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                Installing a Pastor (& Maurice McCracken)

        I recently (Fall 2003) attended the installation ceremony of a new pastor
at  Balmoral  Presbyterian Church, in Memphis, Tennessee.  The installation
ceremony of the Presbyterian Church - U.S.A. is an impressive and
solemn ceremony, with elaborate and sonorous phrases, as well as some
that sound more contractual, taken from the Book of Order of the
Presbyterian Church.  But I was startled at some of the memories it
summoned forth, of the circumstances under which I became aware of that
Book of Order, more than 40 years ago during my formative days in
undergraduate school.
      Having been raised by religiously knowledgeable but agnostic
Jewish parents, I was at first somewhat out of place at Kenyon College,
 an Episcopal college northeast of Columbus, Ohio. But it was while
completing a mathematics major there that I developed my rather
eclectic interest in religion, and especially in religious toleration
and interreligious cooperation. And one of the main influences on that
was the Rev. Maurice McCracken (1905-1997), of Cincinnati, Ohio.
       There was a divinity school attached to the college in those
days, and I think it was some of the divinity students who invited
Rev. McCracken to speak at Kenyon in about 1961. He was a Presbyterian
minister from the poor West End of Cincinnati, the inner-city
neighborhood in the flats beside the Ohio River.
      I'm not the right source for an accurate history of this
remarkable man, and my undergraduate memories don't yield precise dates
and sequences. But I visited him several times in Cincinnati, attending
his church there, and corresponded with him for about ten years.
        He was a tireless worker for integration and for nonviolence.
He was a wonderful guide to me when I was wondering what an
undergraduate could do about these issues, and often had useful and
moderate advice for college-age activists.  His invitation to speak at
Kenyon came about, I think, because he had integrated his church in
Cincinnati, shall we say, "prematurely," and was having great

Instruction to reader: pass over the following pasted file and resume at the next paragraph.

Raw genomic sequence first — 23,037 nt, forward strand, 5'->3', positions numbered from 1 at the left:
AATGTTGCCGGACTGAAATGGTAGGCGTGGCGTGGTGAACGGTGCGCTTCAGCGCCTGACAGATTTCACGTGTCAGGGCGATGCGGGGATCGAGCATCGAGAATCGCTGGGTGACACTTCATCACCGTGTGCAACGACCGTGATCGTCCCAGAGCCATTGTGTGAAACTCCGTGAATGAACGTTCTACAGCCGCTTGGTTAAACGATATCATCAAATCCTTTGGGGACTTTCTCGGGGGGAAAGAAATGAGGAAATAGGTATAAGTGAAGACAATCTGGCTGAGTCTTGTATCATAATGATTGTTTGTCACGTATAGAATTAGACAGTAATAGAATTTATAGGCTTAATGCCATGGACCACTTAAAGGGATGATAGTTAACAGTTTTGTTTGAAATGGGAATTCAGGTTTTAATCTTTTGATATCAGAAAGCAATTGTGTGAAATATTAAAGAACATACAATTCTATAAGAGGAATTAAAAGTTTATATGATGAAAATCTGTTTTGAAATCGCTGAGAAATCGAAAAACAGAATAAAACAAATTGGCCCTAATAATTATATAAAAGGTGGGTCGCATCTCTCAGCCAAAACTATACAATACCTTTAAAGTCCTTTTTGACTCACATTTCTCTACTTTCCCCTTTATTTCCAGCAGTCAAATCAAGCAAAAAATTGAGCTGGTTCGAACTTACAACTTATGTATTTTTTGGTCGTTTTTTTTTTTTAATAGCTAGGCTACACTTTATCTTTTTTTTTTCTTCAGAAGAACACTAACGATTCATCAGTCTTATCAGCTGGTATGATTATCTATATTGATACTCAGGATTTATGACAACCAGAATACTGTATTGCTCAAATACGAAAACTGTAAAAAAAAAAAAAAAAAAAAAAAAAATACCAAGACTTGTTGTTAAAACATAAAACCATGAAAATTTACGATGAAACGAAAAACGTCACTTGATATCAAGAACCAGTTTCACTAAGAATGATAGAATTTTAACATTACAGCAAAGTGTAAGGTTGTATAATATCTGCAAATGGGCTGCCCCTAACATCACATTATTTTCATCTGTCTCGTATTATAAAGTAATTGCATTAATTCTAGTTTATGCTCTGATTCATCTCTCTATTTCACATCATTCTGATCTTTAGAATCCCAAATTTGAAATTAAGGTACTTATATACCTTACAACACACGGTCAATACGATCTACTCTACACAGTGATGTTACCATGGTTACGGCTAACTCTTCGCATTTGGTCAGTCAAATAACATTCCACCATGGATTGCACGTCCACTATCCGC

difficulties with his Presbytery (the local Presbyterian governing
body.)   His church in Cincinnati was one of the few racially mixed
groups I knew in 1962.
        His stance on pacifism was more extreme, and it was a
remarkable and exceptional privilege, as I turned 18 and the Vietnam
War developed, to be able to talk with someone whose position was far
more radical than mine ever became.  It was easy to find people "on
the right" to talk to, but there were in those days very few on my
left with whom I could discuss all options calmly and with mutual
respect.
         McCracken, I learned, went so far as to advocate refusing
to pay federal taxes, as a means of war protest. I believe he tried
 to live on an income too small to incur a federal tax.  As the war
grew and the church of which he was the pastor became more radical,
he even advocated tax refusal to his parishioners.  At this point
the United Presbyterian Church felt it had little choice: he was
defrocked by the national organization.
        Many in his congregation were not willing to simply let him
go and find another pastor. In the Presbyterian Church the building
is owned by the governing body, not the individual congregation. The
Presbytery demanded possession of the building.
       McCracken's followers bought an old house across the street,
to serve as a new church. The downstairs served as sanctuary, with
the pastor's residence upstairs. There was just enough extra space
for me to unroll a sleeping bag on my visits.  The people were as
warm as ever, and always had thoughtful ideas for an undergraduate
from a largely white college wondering what to do about the issues
of the day.
        The Presbyterian Church caught up with these people quickly,
I think, on civil rights issues, and never went to the extreme
McCracken went to in his pacifism. But watching a new church set up
was a valuable educational experience for me.  Some of the fondest
 memories of my college days are of traveling all the way from
northeastern Ohio to Cincinnati to attend that church, the first
truly united and warm interracial group I had encountered in those
rocky days of the Civil Rights movement.  (I've remained Jewish,
and also felt free to attend interesting churches, ever since.)
        And I'm reminded of all this today since it brings to mind
the first time I ever heard of the Presbyterian Book of Order as
church members talked about what features from that book would -not-
be used in installing Maurice McCracken as pastor of the Community
Church of West Cincinnati, on Dayton Street.

Edward Ordman
 

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